Tuesday, June 14, 2016

Mattress Fire

 Back in May—that’s less than two months ago—the Chief Marketing Officer of Mattress Firm (ticker: MFRM; Tangible Book Value Negative $30.32 Per Share if our Bloomberg is correct)—was asked how business had started the new year.
  “It continues to be a bit choppy…” he began—choppy being one of those euphemisms Wall Street hates to hear—before adding, in the true nature of a marketing guy, “…but we’re SUPER optimistic that we’re coming up on summer selling season, Memorial Day...”
 Sure enough, Memorial Day did come—even if Mattress Firm appeared to begin the Memorial Day sales event a week or two before the actual weekend—giving the CEO something positive to talk about on the ensuing earnings call, when some of the more important numbers were otherwise going the wrong way.
 Specifically, while MFRM showed 49% revenue growth in the first quarter, it was thanks mainly to the acquisition of Sleepy’s and other mattress retailers the previous twelve months.   What analysts call “organic” growth was somewhat less than 49%.  
 Like, 5,000 basis points less.
 Comp-store sales were down 1.1% in the quarter (despite a boost from the inclusion of e-commerce sales from the recently acquired 1,000-store Sleepy’s chain in those “comp-store sales,” for some weird reason).
 For a clearer picture of the sales trend at what management itself likes to call “the first truly boarder-to-boarder, coast-to-coast multi-brand mattress retailer,” it’s worth noting that comp-store transactions—i.e. stripping out the effect of sales mix—were down 0.9%.
 That decline in comp-store transactions at MFRM was not, however, a new phenomenon: MFRM has reported declining comp-store units in each of the last five quarters (except for one that was termed “roughly flat”).
 The seemingly innocuous 0.9% comp-unit decline in the most recent quarter looks a little less innocuous when you consider it was up against a seemingly easy-to-beat 6.4% unit decline in the same quarter last year.
 As usual with MFRM, however, things got better after the quarter ended, according to management on the call: “Since Memorial Day our trends have been positive and in line with our revised same-store sales guidance,” they said.
 We’ve heard that kind of “things got better this week” from companies reporting otherwise dour news many times…in fact, we heard it from MFRM last year, when it reported that negative 6.4% unit comp quarter: “However, late in the quarter we implemented certain initiatives to drive units and we had subsequently seen positive results.”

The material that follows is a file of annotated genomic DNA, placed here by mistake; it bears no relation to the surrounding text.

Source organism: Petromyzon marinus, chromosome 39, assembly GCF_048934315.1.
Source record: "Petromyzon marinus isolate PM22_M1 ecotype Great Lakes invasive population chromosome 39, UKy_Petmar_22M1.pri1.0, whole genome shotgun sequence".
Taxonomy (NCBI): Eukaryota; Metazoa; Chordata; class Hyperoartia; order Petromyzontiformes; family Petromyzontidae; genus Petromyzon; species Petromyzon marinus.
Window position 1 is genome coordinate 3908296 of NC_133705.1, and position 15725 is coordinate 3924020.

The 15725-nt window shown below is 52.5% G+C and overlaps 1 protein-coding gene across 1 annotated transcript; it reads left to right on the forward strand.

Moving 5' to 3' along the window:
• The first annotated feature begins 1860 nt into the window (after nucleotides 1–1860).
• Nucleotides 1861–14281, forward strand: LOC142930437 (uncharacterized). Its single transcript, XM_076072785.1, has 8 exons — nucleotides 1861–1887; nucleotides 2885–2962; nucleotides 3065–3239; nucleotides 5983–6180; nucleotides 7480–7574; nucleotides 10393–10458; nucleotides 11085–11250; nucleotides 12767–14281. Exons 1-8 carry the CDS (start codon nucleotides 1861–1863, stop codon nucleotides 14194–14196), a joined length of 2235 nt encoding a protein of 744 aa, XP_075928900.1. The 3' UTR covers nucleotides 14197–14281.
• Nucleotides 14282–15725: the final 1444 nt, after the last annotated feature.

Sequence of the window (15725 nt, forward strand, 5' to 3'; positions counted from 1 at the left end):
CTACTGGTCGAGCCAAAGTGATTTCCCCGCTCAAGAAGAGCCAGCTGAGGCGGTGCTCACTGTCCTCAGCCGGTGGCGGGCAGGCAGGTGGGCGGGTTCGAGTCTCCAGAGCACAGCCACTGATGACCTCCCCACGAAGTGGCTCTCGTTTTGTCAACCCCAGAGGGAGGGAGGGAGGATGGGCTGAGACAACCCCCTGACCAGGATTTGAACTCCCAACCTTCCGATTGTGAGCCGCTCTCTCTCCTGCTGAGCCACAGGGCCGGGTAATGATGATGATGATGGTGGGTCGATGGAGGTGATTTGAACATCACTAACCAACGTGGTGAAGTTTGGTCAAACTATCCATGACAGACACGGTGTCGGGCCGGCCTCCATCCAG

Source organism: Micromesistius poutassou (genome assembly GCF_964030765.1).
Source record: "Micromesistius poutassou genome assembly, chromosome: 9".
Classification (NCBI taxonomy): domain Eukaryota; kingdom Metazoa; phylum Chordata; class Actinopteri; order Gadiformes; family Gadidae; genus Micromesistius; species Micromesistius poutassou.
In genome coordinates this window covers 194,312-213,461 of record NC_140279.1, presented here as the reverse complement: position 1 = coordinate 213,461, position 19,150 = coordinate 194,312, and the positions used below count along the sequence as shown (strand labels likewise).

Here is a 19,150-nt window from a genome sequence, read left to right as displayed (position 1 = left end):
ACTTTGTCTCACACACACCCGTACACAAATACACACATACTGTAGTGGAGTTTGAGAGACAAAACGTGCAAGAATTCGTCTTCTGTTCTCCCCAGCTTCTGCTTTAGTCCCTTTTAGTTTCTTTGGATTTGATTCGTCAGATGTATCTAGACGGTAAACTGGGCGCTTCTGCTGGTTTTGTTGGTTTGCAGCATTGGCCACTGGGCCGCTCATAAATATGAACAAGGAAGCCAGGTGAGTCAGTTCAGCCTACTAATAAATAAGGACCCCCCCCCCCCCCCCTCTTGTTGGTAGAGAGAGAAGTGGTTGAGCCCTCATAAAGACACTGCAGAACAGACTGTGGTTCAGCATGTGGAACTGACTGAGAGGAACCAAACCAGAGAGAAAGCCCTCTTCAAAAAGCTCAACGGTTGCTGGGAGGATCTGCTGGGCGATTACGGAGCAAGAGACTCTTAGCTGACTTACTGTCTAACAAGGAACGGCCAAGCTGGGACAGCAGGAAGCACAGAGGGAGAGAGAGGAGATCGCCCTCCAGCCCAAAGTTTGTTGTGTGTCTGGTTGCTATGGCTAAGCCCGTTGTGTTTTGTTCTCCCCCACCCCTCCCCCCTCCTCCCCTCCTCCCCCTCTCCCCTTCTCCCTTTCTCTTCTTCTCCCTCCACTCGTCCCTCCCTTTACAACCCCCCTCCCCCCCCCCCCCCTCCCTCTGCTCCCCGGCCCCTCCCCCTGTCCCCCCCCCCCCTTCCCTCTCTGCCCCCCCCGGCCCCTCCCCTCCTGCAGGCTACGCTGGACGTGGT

Prosperity at Mattress Firm is always just around the corner.
 Unfortunately, just around that corner is a new competitor: the internet.
 Specifically, what are termed “Bed-in-a-Box” competitors (Tuft & Needle, Casper et al) that sell mattresses rolled up in boxes delivered straight to your door by UPS and therefore have no need for 3,500 stores like MFRM, or commissioned sales employees or delivery trucks.
 Indeed, according to figures disclosed at a Furniture Today conference in May, the “Bed-in-a-Box” industry—and full disclosure, your editor is a happy repeat Casper customer—is running at a $900 million sales rate right now, from a standing start 4 years ago.
 While $900 million might not sound like much in an industry reported to be worth $7 billion in total (mattresses, not all bedding-related products), it would be the equivalent of about 700 Mattress Firm stores by our math, or about 20% of those “boarder-to-boarder, coast-to-coast” stores.
 Is it any wonder MFRM comp-store transactions have been flat-lining lately?
 And while MFRM would probably note that many of the bed-in-a-box vendors are establishing show-rooms in major cities like Manhattan, we’d bet money that they won’t open anything close to 3,500 stores when it’s all over. 
 Why bother?  They’re already “boarder-to-boarder, coast-to-coast” mattress retailers, in the sense that they can ship anywhere a UPS truck can go, without the fixed cost structure.
 All this makes last night’s news that MFRM had disclosed a “material weakness” in its just-filed 10Q involving “controls relating to accounting for significant transactions” even more interesting than the usual “material weakness” disclosure in your average 10Q:
"Specifically, we did not design and maintain effective controls related to the recording of the expense for the flow through of the inventory step up fair value adjustment in the Sleepy's acquisition. We believe the financial statements included herein properly reflect the correct amount and proper classification of the flow through of the Sleepy's inventory step-up adjustment….”
 You might think that a company with $1.1 million of cash and $1.6 billion of total intangible assets on its balance sheet (thanks to its “coast-to-coast” rollup of mattress retailers) against $1.45 billion of debt, negative $55.4 million of retained earnings and $477.4 million of total shareholder equity would have been on those issues before they cropped up, but apparently not.